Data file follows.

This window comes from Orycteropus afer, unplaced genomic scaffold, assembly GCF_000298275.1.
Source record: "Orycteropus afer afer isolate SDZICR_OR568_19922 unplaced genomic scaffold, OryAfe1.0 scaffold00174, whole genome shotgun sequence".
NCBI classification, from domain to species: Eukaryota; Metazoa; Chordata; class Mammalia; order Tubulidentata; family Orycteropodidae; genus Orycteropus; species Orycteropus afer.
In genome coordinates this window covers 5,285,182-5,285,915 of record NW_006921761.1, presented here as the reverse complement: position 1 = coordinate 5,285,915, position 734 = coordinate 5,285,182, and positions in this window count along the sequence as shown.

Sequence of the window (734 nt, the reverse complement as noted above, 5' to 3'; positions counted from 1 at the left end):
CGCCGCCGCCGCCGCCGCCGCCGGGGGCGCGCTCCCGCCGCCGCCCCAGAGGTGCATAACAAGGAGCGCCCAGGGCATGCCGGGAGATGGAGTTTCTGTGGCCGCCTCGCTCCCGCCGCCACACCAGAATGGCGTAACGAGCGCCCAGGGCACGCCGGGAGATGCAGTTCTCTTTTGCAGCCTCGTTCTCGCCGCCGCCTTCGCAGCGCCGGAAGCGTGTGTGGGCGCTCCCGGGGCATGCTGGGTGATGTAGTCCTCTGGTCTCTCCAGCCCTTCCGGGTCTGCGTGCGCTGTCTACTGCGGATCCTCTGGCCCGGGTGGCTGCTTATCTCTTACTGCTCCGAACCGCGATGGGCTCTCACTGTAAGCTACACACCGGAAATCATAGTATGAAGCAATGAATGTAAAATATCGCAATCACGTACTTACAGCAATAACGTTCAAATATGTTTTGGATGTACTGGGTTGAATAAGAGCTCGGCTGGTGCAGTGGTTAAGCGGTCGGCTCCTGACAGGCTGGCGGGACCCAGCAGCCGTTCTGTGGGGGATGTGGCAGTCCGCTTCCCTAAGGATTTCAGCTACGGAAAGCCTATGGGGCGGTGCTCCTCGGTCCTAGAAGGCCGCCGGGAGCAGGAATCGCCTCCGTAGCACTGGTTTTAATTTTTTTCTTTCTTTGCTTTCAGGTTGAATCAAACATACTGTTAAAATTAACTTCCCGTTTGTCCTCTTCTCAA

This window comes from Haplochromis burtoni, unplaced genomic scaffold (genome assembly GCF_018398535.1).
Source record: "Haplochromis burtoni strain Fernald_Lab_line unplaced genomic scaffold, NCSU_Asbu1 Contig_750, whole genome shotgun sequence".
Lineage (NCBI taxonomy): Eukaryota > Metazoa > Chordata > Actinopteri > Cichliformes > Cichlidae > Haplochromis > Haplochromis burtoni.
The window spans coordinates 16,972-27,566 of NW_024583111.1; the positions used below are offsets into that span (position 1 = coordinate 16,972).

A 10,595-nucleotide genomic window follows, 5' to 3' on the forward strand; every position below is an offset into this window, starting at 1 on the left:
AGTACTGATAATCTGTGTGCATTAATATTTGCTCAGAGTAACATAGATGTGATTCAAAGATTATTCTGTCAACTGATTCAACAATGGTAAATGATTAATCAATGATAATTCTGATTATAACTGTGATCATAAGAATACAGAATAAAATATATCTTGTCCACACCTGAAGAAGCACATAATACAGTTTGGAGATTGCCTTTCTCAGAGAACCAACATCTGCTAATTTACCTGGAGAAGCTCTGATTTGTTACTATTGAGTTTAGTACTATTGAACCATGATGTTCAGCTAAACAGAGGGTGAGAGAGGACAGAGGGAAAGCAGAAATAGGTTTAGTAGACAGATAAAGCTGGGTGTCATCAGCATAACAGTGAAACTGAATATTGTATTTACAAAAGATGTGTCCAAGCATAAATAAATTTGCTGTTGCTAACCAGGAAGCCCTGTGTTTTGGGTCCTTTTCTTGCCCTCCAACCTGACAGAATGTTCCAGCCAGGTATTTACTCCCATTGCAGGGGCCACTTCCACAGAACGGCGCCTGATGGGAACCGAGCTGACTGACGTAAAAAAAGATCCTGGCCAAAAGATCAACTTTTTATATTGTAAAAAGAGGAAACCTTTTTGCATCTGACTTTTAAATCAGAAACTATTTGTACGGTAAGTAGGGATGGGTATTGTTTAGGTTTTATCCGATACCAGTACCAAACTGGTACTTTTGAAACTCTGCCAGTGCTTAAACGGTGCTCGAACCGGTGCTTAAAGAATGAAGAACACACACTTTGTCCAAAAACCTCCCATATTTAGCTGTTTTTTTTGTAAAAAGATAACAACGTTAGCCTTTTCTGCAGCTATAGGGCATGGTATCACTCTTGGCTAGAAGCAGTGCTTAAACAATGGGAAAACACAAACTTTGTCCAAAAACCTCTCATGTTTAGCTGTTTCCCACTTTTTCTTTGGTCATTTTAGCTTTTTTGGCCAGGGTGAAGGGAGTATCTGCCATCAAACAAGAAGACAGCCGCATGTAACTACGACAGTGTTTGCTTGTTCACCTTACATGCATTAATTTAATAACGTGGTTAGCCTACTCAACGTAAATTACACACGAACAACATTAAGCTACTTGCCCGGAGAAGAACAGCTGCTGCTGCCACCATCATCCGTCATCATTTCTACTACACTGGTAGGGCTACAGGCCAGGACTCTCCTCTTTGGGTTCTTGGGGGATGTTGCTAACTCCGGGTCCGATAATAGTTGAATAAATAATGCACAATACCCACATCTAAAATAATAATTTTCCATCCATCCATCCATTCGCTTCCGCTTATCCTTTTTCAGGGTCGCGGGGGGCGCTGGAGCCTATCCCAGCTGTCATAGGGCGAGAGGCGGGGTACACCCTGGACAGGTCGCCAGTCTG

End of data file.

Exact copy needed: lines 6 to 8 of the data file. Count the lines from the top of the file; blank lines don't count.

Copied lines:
CGCCGCCGCCGCCGCCGCCGCCGGGGGCGCGCTCCCGCCGCCGCCCCAGAGGTGCATAACAAGGAGCGCCCAGGGCATGCCGGGAGATGGAGTTTCTGTGGCCGCCTCGCTCCCGCCGCCACACCAGAATGGCGTAACGAGCGCCCAGGGCACGCCGGGAGATGCAGTTCTCTTTTGCAGCCTCGTTCTCGCCGCCGCCTTCGCAGCGCCGGAAGCGTGTGTGGGCGCTCCCGGGGCATGCTGGGTGATGTAGTCCTCTGGTCTCTCCAGCCCTTCCGGGTCTGCGTGCGCTGTCTACTGCGGATCCTCTGGCCCGGGTGGCTGCTTATCTCTTACTGCTCCGAACCGCGATGGGCTCTCACTGTAAGCTACACACCGGAAATCATAGTATGAAGCAATGAATGTAAAATATCGCAATCACGTACTTACAGCAATAACGTTCAAATATGTTTTGGATGTACTGGGTTGAATAAGAGCTCGGCTGGTGCAGTGGTTAAGCGGTCGGCTCCTGACAGGCTGGCGGGACCCAGCAGCCGTTCTGTGGGGGATGTGGCAGTCCGCTTCCCTAAGGATTTCAGCTACGGAAAGCCTATGGGGCGGTGCTCCTCGGTCCTAGAAGGCCGCCGGGAGCAGGAATCGCCTCCGTAGCACTGGTTTTAATTTTTTTCTTTCTTTGCTTTCAGGTTGAATCAAACATACTGTTAAAATTAACTTCCCGTTTGTCCTCTTCTCAA

This window comes from Haplochromis burtoni, unplaced genomic scaffold (genome assembly GCF_018398535.1).
Source record: "Haplochromis burtoni strain Fernald_Lab_line unplaced genomic scaffold, NCSU_Asbu1 Contig_750, whole genome shotgun sequence".